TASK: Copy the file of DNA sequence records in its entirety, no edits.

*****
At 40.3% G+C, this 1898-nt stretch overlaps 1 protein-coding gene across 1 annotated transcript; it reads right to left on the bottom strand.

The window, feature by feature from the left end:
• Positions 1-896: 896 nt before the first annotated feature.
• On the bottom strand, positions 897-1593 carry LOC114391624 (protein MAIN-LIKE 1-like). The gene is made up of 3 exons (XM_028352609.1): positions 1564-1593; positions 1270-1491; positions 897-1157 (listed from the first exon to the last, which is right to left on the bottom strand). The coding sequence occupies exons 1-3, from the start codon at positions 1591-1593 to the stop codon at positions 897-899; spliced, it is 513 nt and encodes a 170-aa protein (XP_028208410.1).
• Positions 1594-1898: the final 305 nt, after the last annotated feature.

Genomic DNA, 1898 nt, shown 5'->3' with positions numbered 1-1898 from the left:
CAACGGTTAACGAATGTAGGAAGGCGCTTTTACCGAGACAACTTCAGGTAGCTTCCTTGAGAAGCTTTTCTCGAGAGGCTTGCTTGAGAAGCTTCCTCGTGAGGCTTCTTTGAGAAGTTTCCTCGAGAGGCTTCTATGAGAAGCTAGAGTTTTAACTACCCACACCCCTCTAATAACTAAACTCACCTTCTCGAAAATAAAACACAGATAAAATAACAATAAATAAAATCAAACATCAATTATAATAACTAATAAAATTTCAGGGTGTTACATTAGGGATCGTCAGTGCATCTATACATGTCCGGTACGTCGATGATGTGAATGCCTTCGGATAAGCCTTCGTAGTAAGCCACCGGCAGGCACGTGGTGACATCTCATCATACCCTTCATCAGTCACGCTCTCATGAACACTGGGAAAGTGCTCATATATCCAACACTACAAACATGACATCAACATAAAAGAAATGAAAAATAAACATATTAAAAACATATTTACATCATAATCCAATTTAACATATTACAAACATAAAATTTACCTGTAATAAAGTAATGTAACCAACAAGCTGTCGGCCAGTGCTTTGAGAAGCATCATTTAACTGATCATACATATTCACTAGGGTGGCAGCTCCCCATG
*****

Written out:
At 40.3% G+C, this 1898-nt stretch overlaps 1 protein-coding gene across 1 annotated transcript; it reads right to left on the bottom strand.

The window, feature by feature from the left end:
• Positions 1-896: 896 nt before the first annotated feature.
• On the bottom strand, positions 897-1593 carry LOC114391624 (protein MAIN-LIKE 1-like). The gene is made up of 3 exons (XM_028352609.1): positions 1564-1593; positions 1270-1491; positions 897-1157 (listed from the first exon to the last, which is right to left on the bottom strand). The coding sequence occupies exons 1-3, from the start codon at positions 1591-1593 to the stop codon at positions 897-899; spliced, it is 513 nt and encodes a 170-aa protein (XP_028208410.1).
• Positions 1594-1898: the final 305 nt, after the last annotated feature.

Genomic DNA, 1898 nt, shown 5'->3' with positions numbered 1-1898 from the left:
CAACGGTTAACGAATGTAGGAAGGCGCTTTTACCGAGACAACTTCAGGTAGCTTCCTTGAGAAGCTTTTCTCGAGAGGCTTGCTTGAGAAGCTTCCTCGTGAGGCTTCTTTGAGAAGTTTCCTCGAGAGGCTTCTATGAGAAGCTAGAGTTTTAACTACCCACACCCCTCTAATAACTAAACTCACCTTCTCGAAAATAAAACACAGATAAAATAACAATAAATAAAATCAAACATCAATTATAATAACTAATAAAATTTCAGGGTGTTACATTAGGGATCGTCAGTGCATCTATACATGTCCGGTACGTCGATGATGTGAATGCCTTCGGATAAGCCTTCGTAGTAAGCCACCGGCAGGCACGTGGTGACATCTCATCATACCCTTCATCAGTCACGCTCTCATGAACACTGGGAAAGTGCTCATATATCCAACACTACAAACATGACATCAACATAAAAGAAATGAAAAATAAACATATTAAAAACATATTTACATCATAATCCAATTTAACATATTACAAACATAAAATTTACCTGTAATAAAGTAATGTAACCAACAAGCTGTCGGCCAGTGCTTTGAGAAGCATCATTTAACTGATCATACATATTCACTAGGGTGGCAGCTCCCCATG